We all have moments in our lives where we feel like we are falling down Alice’s rabbit hole. However, people with dementia experience Alice’s journey as a daily occurrence. Strange people, unfamiliar shifting environments, danger, fear, feeling lost, no control over your world, and maybe smiling cats, talking caterpillars, and surreal tea parties.
The caregiver also experiences this descent down the rabbit hole by caring for the person with dementia. It’s challenging to deal with the daily roller coaster ride of their ever-changing world. It’s exhausting trying to keep day-to-day life together while having to enter into your loved one’s altered reality where anything can happen.
The one saving grace is the caregiver can get respite from Alice’s world by occasionally making time for themselves. However, the person with dementia cannot find rest from their descent into dementia. They live it every moment of the day and even night, and commonly they don’t sleep when dementia becomes worse at night.
Imagine that every shadow might morph into sinister forms, or you wake up in the dark, lost, and not recognizing where you are. Worse is you can’t differentiate between being awake or asleep. Everything around you is continually transforming into unfamiliar people and places, sometimes minute by minute—those who hallucinate experience strange characters. Sometimes, the rabbit hole leads to the past or a dreamlike world that is strange or frightening. They have no control, and like in a dream, the scenario and experiences are continually changing.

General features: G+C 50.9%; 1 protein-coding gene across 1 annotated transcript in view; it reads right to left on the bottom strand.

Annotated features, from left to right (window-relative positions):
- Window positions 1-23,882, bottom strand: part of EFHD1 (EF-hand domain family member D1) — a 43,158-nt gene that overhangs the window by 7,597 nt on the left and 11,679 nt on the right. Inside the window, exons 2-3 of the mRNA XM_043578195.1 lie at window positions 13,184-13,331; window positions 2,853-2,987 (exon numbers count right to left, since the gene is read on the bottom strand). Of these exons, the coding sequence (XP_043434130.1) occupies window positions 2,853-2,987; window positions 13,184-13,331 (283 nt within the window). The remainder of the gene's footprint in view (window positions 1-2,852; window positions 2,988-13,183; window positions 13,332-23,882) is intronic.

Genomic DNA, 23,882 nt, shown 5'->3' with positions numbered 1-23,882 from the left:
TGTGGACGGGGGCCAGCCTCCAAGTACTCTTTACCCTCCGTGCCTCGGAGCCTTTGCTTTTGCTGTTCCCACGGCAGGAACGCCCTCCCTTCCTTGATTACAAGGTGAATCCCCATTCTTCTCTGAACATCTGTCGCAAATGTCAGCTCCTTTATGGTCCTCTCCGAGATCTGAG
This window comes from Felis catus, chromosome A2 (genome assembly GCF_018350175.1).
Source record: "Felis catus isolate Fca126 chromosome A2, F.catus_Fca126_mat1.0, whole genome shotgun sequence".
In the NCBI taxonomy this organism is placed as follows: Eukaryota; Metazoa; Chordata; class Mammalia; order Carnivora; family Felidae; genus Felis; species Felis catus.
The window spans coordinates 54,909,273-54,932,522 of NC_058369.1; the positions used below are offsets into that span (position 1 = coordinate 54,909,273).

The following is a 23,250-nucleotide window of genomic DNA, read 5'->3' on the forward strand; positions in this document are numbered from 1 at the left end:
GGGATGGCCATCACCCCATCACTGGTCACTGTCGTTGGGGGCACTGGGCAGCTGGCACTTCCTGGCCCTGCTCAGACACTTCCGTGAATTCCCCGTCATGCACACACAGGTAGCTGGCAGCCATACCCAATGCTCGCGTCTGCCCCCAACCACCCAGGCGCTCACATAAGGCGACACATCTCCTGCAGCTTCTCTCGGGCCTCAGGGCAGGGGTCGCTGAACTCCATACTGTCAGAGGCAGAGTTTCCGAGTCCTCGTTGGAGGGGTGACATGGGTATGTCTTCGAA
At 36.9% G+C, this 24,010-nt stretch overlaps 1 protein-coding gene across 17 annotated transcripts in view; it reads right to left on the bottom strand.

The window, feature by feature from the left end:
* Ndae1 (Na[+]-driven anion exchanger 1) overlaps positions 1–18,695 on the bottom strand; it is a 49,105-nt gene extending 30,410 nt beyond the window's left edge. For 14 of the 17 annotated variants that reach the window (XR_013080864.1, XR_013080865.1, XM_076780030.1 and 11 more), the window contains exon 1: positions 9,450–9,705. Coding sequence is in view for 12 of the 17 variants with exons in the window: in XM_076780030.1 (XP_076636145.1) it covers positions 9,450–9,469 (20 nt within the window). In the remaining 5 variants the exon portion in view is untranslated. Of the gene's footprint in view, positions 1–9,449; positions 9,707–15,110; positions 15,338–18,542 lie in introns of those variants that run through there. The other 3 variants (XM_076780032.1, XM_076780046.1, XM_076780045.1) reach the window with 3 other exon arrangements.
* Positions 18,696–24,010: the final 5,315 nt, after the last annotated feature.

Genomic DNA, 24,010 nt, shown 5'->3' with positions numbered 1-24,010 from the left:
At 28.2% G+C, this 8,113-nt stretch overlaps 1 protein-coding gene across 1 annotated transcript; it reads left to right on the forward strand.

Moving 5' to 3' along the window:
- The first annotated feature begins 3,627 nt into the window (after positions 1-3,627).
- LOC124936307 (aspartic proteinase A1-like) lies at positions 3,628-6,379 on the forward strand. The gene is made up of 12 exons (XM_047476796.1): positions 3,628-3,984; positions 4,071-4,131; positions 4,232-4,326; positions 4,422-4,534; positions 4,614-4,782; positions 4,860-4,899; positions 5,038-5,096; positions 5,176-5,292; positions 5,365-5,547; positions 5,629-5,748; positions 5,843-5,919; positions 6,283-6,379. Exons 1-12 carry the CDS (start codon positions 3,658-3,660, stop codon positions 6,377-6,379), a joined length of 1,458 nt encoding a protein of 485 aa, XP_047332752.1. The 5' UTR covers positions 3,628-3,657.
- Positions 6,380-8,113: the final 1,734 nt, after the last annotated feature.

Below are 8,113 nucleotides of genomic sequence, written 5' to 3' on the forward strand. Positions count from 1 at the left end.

They have no firm ground to stand on, literally. Dementia progression commonly leads to a disconnection from the body. They can’t feel their feet on the ground, locate physical pain, and eventually lose control of their body.
Caregivers need to think of Alice and the rabbit hole story when caring for someone with dementia. It’s no Wonderland for them. It’s a nightmare land, and they count on you to help them to feel safe. Their descent is progressive, but it allows them to travel the dream with less fear when they feel safe.
Each day verbally reassure them they are safe and loved, and nothing will harm them because you are here. They need to hear these words even in the later non-verbal or non-responsive stages. Never assume they don’t listen to what is going on around them no matter how far down the rabbit hole they have fallen.
Remember, “The person with dementia is not giving you a hard time; they are having one.”